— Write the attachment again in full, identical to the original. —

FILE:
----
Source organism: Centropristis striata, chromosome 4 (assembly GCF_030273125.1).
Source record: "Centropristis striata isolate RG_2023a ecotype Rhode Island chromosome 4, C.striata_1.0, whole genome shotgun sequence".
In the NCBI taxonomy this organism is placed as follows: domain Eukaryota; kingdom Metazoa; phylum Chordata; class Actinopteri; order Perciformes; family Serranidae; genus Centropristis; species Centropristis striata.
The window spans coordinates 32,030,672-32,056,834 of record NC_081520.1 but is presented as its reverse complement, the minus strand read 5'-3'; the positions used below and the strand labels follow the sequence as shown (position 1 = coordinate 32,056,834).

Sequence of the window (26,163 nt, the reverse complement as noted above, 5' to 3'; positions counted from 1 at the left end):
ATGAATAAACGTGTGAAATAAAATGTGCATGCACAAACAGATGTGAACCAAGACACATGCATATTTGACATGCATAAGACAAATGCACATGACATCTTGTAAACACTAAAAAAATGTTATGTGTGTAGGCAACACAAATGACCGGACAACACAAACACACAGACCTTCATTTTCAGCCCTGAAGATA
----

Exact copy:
Source organism: Centropristis striata, chromosome 4 (assembly GCF_030273125.1).
Source record: "Centropristis striata isolate RG_2023a ecotype Rhode Island chromosome 4, C.striata_1.0, whole genome shotgun sequence".
In the NCBI taxonomy this organism is placed as follows: domain Eukaryota; kingdom Metazoa; phylum Chordata; class Actinopteri; order Perciformes; family Serranidae; genus Centropristis; species Centropristis striata.
The window spans coordinates 32,030,672-32,056,834 of record NC_081520.1 but is presented as its reverse complement, the minus strand read 5'-3'; the positions used below and the strand labels follow the sequence as shown (position 1 = coordinate 32,056,834).

Sequence of the window (26,163 nt, the reverse complement as noted above, 5' to 3'; positions counted from 1 at the left end):
ATGAATAAACGTGTGAAATAAAATGTGCATGCACAAACAGATGTGAACCAAGACACATGCATATTTGACATGCATAAGACAAATGCACATGACATCTTGTAAACACTAAAAAAATGTTATGTGTGTAGGCAACACAAATGACCGGACAACACAAACACACAGACCTTCATTTTCAGCCCTGAAGATA